CHRISTMAS came early for an inspirational boy battling a rare form of cancer.

Nine-year-old Finn Clancy, from Leigh, was diagnosed with Stage 4 rhabdomyosarcoma in September 2016. Over the past year, he has been forced to take time out from school to undergo gruelling chemotherapy.

Due to treatment on tumours on his pelvic, tumour and spine, Finn was very poorly last Christmas - meaning he was unable to celebrate the festive season.

To make up for all the fun Finn missed, he was invited to a special party hosted by Cancer Research UK. There was a sleigh, reindeer and even face snow to get guests into the Christmas spirit - five months before the big day.

His proud mum, Lorraine Mitchell, said: “Finn’s diagnosis was a huge shock for us all and Finn has been so brave, I can’t begin to tell you.

“It was so lovely to see him having a bonus Christmas in summertime. He really enjoyed himself and we will all remember this day for a very long time.”

Rhabdomyosarcoma is a form of soft tissue tumour which affects fewer than 60 children in the UK each year.

Thankfully, Finn’s condition has improved. His consultant told the family most of his tumours have disappeared and the remaining ones are currently inactive.

Finn has commenced chemotherapy maintenance treatment for a year and has recently completed a course of radiotherapy to his lungs. His consultants are also considering further treatment options for him.

The Harry Potter and Lego fan aspires to become a famous Vlogger and has started his own YouTube channel - Finnthephoenix:firedup.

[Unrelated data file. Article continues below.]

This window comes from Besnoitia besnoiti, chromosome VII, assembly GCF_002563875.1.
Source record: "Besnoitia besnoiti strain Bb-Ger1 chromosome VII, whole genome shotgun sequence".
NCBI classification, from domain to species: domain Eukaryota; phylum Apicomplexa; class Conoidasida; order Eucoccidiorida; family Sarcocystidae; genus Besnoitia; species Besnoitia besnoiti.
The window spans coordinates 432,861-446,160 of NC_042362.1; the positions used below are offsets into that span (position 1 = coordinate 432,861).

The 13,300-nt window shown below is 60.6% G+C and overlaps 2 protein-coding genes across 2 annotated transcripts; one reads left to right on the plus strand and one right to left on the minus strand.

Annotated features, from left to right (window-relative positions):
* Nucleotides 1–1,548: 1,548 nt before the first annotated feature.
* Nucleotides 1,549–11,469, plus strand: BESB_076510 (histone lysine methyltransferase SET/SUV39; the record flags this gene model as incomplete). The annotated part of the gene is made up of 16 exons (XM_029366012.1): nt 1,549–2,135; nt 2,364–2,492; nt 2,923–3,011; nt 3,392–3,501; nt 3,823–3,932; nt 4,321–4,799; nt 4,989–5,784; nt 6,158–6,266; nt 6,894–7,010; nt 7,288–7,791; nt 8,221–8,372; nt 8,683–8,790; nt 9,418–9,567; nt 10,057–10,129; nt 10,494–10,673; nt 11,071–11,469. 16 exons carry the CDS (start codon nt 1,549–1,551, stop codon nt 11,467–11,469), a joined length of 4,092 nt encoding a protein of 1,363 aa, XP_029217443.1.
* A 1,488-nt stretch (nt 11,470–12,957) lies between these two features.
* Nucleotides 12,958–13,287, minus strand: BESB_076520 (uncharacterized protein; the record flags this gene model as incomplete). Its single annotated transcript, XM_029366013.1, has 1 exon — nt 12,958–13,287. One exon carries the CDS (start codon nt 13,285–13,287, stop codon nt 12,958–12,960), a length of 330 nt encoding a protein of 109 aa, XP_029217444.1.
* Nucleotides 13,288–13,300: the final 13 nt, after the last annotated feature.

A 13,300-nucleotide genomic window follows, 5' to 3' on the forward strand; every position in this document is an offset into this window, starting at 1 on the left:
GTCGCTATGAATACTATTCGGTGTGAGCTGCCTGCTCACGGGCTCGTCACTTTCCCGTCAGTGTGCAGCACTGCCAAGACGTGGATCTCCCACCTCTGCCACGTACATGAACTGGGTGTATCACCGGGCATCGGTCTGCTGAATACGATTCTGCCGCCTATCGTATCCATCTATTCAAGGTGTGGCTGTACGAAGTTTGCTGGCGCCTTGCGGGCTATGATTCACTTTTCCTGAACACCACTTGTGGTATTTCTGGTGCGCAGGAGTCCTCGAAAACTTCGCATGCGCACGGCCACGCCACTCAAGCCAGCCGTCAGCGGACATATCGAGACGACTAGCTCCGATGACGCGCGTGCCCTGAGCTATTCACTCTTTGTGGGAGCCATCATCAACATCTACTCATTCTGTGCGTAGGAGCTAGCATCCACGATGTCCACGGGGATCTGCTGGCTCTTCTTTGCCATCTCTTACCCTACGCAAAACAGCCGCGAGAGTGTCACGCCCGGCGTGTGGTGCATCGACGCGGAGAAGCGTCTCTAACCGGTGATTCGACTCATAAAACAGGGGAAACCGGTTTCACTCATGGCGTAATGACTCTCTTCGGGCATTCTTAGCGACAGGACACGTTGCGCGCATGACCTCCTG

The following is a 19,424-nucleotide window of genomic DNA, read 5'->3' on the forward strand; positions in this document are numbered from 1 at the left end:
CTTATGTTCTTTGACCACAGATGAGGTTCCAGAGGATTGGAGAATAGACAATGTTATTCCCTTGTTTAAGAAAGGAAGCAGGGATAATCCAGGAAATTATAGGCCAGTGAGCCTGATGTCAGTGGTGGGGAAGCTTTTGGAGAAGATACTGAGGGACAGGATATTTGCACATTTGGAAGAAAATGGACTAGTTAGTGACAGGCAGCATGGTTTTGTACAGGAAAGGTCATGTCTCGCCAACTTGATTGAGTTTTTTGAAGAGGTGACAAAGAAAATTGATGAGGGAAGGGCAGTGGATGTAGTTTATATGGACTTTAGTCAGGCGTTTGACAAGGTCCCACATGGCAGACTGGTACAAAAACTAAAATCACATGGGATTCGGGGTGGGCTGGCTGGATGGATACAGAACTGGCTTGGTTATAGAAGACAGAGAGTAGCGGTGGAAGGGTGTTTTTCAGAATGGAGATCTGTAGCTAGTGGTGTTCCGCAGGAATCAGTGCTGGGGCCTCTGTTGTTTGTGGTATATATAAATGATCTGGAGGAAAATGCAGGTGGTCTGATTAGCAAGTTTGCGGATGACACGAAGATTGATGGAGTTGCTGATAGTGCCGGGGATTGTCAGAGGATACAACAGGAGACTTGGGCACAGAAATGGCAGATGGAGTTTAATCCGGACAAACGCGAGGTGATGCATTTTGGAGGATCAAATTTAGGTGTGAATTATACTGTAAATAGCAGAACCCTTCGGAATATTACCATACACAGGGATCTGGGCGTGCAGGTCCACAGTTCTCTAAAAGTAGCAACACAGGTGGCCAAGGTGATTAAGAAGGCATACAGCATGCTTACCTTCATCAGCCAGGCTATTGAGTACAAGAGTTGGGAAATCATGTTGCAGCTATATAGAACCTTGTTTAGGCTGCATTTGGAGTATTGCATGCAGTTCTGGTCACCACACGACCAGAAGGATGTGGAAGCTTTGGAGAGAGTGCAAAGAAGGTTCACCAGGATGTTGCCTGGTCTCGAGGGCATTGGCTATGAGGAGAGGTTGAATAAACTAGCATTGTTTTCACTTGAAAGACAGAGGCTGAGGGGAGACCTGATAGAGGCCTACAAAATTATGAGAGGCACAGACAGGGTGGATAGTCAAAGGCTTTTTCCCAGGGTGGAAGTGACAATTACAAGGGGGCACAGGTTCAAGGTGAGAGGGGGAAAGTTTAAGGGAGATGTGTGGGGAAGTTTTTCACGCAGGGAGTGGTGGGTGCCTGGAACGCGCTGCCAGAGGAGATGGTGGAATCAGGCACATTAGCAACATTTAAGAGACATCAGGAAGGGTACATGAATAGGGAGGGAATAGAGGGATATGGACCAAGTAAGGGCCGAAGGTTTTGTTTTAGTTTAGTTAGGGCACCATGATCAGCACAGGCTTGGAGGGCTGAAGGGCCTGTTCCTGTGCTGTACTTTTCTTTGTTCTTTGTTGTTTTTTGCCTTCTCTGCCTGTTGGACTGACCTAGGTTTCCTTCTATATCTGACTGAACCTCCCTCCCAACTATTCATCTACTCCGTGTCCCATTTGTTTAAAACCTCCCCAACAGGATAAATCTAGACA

Ms Mitchell said Vlogging has been a good distraction for him during the chemotherapy sessions.

She said: “He has missed nearly a whole year of school and all the activities a normal nine-year-old should be enjoying. Despite this, Finn is still smiling and has been so positive, we are super proud of him.”

Around 20 attended the Kids and Teens Star Awards party, held in London in partnership with TK Maxx.

Santa and popular children’s TV show host Mister Maker paid a special visit.

Danielle Glavin, Cancer Research UK spokesman, praised Finn for his positive attitude. She said: “It is an absolute privilege to be able to recognise Finn’s bravery. He has been through so much at such a young age and yet he is still smiling. He really is a true star.

“Cancer can have a major impact on children and young people, forcing them to show incredible courage beyond their years.

“More than eight in ten children aged up to 14-years-old who are diagnosed with cancer in the UK now survive for at least five years. Around 2,400 young people are diagnosed with cancer every year.” To donate, visit